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Friday, 06 February 2009

Goat Grabbing in Saudi Arabia - Page 2

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Growing up as an American in Saudi Arabia meant spending most days behind the concrete walls of our compound in Al-Khobar. It was illegal for women to drive, or even sit in a car with a man other than her husband, so day trips outside of Al-Bustan village were limited to the one day a week when my father could take us on the road in his company car. So when my mother and her friend planned a trip for our families to Al-Hofuf, a city about an hour and half to the south, we were thrilled at the prospect of escaping the compound for the day.


Voices echoed behind the cave walls, and I looked up to see about twenty more Saudis round the corner to join us on the rug. They were carrying coolers and trays of food, rolling with steam. Not one of them seemed to think it was odd that a group of unfamiliar Americans had joined their party, or at least they didn’t show it. The newcomers plunked giant hookahs in between the trays of coffee and ignited the round coals, sending tiny sparks flying into the sand.


An older woman ushered us behind the wall to join the all-female lunch crew on a smaller rug surrounded with coolers of drinks and fruit. The women’s long black abayas floated behind them as they scurried from one cooler to another, preparing the mid-day feast. A large silver platter, wafting spicy, savory aromas, was carried into the opening, and Marwa motioned for us to join the circle of women, crouched around the rug.


For some reason, I expected the platter to be piled high with chicken and lamb shawarmas, my favorite Middle Eastern dish. But there, in place of the meaty wraps and shish kabobs I’d hoped for, was a goat. Eyeballs, hooves, and all, the barbequed creature laid on a bed of rice, vegetables, and boiled eggs, surrounded by a red watery substance that thankfully turned out to be tomato broth.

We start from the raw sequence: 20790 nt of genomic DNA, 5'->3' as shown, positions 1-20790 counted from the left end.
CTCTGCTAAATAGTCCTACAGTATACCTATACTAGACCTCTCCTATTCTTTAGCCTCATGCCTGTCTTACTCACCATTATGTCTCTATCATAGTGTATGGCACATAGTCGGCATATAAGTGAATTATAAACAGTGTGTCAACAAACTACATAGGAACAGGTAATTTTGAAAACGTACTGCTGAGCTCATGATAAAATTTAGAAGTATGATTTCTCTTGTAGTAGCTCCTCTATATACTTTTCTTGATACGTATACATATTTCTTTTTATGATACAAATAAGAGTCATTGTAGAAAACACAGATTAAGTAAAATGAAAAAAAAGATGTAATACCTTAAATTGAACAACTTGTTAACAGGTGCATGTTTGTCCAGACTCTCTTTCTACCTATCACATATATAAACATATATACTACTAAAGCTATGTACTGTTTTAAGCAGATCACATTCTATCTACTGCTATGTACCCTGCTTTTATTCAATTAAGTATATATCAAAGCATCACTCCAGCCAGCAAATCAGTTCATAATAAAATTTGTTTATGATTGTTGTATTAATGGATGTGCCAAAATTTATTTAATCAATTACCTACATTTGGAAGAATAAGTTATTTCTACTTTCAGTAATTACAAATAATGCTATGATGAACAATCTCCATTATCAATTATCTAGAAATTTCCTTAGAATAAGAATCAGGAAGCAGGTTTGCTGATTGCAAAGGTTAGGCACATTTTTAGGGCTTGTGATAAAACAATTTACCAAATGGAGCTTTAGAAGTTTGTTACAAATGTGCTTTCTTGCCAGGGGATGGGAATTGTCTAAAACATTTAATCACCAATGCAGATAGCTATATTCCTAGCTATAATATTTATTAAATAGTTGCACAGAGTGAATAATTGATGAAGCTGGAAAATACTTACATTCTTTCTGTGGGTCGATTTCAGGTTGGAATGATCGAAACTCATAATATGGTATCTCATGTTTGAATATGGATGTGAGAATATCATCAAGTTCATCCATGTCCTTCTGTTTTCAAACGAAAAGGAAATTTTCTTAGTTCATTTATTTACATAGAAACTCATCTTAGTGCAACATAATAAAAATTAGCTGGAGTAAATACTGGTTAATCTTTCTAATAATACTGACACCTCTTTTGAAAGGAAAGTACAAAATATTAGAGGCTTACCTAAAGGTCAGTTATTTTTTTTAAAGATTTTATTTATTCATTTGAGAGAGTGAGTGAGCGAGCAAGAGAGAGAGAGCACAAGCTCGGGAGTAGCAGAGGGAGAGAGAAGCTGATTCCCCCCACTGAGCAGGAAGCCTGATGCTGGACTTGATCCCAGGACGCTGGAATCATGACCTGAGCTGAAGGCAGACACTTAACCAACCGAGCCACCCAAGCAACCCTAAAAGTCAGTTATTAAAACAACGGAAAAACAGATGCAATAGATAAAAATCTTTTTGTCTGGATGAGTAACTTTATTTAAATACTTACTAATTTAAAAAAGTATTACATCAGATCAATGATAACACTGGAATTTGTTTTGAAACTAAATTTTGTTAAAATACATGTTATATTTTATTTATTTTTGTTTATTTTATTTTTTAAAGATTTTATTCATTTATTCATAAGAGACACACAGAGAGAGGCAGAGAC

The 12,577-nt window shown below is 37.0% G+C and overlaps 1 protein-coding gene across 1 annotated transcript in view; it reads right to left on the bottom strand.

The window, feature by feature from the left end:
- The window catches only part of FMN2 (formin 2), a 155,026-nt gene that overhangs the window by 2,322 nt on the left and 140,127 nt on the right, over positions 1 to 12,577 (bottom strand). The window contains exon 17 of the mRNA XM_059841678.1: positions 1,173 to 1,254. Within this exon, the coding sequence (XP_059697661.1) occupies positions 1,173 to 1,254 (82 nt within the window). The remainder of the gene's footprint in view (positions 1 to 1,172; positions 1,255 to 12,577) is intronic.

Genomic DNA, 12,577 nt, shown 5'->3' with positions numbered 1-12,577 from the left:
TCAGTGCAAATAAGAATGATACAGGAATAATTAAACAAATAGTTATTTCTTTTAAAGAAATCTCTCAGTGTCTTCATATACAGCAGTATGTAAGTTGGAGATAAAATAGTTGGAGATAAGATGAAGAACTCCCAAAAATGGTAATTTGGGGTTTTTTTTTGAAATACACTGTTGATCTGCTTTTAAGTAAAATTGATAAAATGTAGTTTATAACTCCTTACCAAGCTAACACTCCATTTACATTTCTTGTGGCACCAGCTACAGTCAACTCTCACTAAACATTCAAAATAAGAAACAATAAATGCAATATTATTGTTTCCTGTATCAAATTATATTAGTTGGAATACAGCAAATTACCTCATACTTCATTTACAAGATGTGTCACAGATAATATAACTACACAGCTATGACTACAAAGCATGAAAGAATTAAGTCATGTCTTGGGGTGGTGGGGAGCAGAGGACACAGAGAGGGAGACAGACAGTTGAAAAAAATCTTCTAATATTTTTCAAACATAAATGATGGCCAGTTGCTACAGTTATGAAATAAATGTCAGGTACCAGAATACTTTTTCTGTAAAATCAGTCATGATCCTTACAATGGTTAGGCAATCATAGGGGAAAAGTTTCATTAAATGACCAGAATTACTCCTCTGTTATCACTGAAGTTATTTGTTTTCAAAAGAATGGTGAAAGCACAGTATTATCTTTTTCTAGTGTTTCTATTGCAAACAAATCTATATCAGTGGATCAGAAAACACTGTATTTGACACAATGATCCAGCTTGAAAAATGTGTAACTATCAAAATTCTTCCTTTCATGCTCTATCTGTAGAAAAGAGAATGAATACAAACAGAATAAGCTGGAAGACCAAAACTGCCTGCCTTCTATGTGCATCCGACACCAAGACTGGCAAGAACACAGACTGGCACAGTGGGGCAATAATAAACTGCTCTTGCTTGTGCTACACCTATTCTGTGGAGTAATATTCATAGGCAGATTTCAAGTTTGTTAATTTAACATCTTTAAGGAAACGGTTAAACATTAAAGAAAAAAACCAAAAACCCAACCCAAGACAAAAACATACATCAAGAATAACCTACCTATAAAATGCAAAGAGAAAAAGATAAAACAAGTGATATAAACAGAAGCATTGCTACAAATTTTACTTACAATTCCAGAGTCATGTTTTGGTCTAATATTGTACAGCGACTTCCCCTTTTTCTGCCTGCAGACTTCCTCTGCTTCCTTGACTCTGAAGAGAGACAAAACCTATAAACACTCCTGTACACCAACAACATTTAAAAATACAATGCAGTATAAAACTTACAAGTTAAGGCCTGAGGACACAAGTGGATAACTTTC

The women rolled up their sleeves and dug in, ripping off bits of the flesh with their right hands. Grease dripped down their wrists as they squeezed the meat, rice, and broth into a tight ball of food. Their left, unsanitary hands were kept behind their backs, only used when lifting up the flaps of their veils to deposit food into their mouths.


Alex looked up at my mother, horrified, then back down at the goats bulging eyeballs. I was afraid she was going to cry, so to avoid a potential embarrassing meltdown, I made the first move. I started with an egg, and then a handful or rice mixed with pine nuts and tomato chunks, wrapped in a piece of flat wheat bread.


Customary to this sort of meal, some of the women took it upon themselves to dig around in the goat, looking for a choice morsel of meat to place at our corner of the platter. After our hosts had built us a small mound of goat meat, I took a deep breath and plucked one of the lightest strips, drenching it in the tomato broth before bringing it to my mouth. Surprisingly, it wasn’t all that bad. Goat was a little stringy, but tasted similar to lamb. Mixed with the broth, spices, and veggies, I actually enjoyed it, as long as I didn’t look back at the eyeballs staring off into space.


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Last modified on Sunday, 16 December 2012

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